W. Travis McMacken at Die Evangelischen Theologen shares the story of when Dietrich Bonhoeffer challenged Karl Barth on the ethical import of Christian theology (via Charles Marsh's Strange Glory):
Barth was explaining his understanding of theology’s peculiar place among the academic disciplines: theology is the science that ventures to speak a word about God . . . the second-order reflection on the church’s primary speech and practice, the writing that seeks to capture the bird in flight, to speak the impossible. Bonhoeffer asked what this had to do with reality (italics McMacken's)
Apart from the boldness of the challenge, it's striking that Bonhoeffer is raising these concerns with Barth, for whom he had enormous regard, in 1931, the year after he returned from studying at Union Theological Seminary in the United States. In New York, Bonhoeffer studied with, among others, Reinhold Niebuhr, and Marsh notes elsewhere that Niebuhr's lectures (combined with Bonhoeffer's direct experiences worshiping in the African American community in Harlem) seemed to have a fairly substantive impact on Bonhoeffer's subsequent thought. As Marsh writes:
Bonhoeffer was both moved and inspired by Niebuhr -- by the example of a theologian who engaged the social order with civil courage and ultimate honesty. For his part, Niebuhr found Bonhoeffer altogether sympathetic, despite his imperious gaze during class and habit of slowly laying down his pen a few minutes after the lecture began. Niebuhr appreciated Bonhoeffer's prodigious intellect, his intensity and ardor; and he understood what a rare thing it was that a German theologian, with all his native prejudices, should choose to spend a year in America. Niebuhr was also confident that he could assert a positive influence on the restless twenty-four year old Berliner who held two doctorates to Niebuhr's none.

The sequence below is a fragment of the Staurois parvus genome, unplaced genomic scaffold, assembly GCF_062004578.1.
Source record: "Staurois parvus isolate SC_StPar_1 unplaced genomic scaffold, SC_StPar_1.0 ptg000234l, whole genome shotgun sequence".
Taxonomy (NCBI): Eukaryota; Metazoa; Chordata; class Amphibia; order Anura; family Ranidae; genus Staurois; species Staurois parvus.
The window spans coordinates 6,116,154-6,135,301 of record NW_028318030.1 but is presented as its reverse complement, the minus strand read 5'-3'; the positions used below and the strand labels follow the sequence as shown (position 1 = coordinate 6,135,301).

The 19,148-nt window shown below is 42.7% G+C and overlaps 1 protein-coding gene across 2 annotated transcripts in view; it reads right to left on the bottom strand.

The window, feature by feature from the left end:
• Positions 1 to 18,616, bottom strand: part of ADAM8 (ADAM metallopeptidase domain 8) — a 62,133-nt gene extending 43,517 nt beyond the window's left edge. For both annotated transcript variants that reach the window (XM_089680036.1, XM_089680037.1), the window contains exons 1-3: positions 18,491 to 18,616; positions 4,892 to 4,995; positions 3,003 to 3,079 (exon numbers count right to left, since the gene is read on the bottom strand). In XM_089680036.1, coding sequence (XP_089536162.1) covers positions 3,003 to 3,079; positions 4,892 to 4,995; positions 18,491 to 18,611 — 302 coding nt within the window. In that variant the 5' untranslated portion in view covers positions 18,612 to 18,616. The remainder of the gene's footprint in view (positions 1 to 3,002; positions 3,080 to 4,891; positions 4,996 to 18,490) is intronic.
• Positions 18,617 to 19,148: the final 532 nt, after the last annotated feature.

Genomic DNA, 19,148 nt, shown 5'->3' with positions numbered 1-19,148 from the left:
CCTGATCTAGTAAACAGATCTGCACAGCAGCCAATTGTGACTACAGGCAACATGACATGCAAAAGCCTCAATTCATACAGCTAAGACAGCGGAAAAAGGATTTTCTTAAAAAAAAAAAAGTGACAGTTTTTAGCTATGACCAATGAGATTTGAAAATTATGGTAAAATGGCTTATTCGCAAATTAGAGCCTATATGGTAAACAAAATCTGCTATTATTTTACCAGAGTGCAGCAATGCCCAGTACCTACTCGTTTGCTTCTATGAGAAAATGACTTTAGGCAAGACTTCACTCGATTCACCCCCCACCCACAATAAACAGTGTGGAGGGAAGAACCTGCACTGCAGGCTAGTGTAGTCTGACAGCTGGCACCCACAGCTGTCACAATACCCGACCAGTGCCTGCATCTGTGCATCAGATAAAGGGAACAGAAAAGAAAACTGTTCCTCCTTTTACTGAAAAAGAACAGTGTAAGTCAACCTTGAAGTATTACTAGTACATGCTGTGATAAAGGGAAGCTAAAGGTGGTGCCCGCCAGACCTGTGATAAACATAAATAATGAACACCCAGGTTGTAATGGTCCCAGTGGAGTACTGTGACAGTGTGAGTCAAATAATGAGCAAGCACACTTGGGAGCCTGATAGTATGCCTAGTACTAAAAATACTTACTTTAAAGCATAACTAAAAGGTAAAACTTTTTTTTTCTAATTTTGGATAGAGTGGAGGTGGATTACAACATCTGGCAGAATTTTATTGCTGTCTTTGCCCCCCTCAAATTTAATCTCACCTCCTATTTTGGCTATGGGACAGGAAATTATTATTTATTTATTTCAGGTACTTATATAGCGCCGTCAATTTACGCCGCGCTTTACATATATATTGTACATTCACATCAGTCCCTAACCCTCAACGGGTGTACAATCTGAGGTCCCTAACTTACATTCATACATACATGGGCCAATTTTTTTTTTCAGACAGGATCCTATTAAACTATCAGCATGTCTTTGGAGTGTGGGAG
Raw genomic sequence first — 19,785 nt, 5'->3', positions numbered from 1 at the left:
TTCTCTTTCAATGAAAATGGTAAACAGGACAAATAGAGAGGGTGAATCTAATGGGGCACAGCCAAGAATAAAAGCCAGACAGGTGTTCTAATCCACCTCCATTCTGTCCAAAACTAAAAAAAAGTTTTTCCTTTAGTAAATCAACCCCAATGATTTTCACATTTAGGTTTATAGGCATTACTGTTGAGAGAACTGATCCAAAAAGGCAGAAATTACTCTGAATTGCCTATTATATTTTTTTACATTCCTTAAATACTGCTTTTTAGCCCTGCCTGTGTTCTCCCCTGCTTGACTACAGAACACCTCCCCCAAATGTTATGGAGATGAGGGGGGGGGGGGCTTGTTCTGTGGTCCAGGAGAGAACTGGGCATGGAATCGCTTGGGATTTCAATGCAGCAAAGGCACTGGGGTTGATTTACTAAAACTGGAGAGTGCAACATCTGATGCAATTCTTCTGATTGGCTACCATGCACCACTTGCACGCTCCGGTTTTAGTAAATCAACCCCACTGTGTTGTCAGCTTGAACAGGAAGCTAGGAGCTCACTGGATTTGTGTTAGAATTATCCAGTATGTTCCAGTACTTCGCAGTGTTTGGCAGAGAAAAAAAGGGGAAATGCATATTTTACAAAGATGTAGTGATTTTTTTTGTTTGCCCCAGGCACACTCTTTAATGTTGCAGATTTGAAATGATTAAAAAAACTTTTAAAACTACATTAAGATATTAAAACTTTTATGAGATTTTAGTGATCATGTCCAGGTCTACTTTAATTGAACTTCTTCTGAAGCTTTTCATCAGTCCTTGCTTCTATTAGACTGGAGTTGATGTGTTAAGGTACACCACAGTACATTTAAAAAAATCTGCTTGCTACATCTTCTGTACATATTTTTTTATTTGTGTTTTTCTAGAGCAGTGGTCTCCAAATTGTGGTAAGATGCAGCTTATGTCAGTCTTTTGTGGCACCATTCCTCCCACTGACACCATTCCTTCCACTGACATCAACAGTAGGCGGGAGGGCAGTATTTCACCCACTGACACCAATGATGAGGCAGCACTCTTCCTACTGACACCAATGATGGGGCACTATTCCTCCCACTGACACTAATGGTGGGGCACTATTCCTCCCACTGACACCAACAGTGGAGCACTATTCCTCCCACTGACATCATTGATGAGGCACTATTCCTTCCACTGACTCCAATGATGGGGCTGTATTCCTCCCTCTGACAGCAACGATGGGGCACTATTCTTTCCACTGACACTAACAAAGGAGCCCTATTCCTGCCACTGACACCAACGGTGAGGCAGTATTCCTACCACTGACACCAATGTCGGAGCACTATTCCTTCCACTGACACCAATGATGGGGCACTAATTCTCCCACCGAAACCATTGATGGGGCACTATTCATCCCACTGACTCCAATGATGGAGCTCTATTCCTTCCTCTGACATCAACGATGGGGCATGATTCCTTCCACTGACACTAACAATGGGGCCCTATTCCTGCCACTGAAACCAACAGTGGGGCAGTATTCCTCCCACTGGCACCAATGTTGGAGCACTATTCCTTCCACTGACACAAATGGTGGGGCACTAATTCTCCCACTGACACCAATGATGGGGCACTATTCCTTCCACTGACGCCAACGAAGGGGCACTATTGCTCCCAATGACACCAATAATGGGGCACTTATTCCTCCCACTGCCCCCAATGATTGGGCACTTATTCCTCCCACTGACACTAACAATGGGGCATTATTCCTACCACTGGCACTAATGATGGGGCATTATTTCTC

Marsh goes on to suggest that at least some of Bonhoeffer's subsequent concentration on ethical issues, particularly in the midst of the crisis of Germany under the Nazis, was attributable to Niebuhr's "positive influence." And here we have an account of Bonhoeffer challenging Barth from the "realist" point of view the very next year. Marsh goes on to note that the disagreement between Barth and Bonhoeffer was not in terms of the essentials, but their application:
The student agreed with the master on most of the basics: the theologian must be a servant of the church, and the basis for thinking truthfully about God is Jesus Christ. But Bonhoeffer was now living with the conviction that theologians must be willing to speak clearly and have a personal stake in their claims. He found Barth impervious to the ethical and social dimensions of doctrine—in fact, irritatingly so.
McMacken is also at pains to note that Barth actually deals with ethical issues at numerous points throughout the Church Dogmatics, stating that "[Barth} thinks Christians have this responsibility [to change society], just not theology as such." He also notes Marsh's account of the end of this exchanges, which was apparently very welcome by Barth:
Though Bonhoeffer worried about the impression he had made, he would be relieved to hear from a classmate that Barth had thoroughly enjoyed the exchange. The contrarian voice was perfectly welcome, and when the seminar resumed the next day, Barth asked Bonhoeffer to introduce himself to the other students. There soon followed an invitation to dine with the professor at home.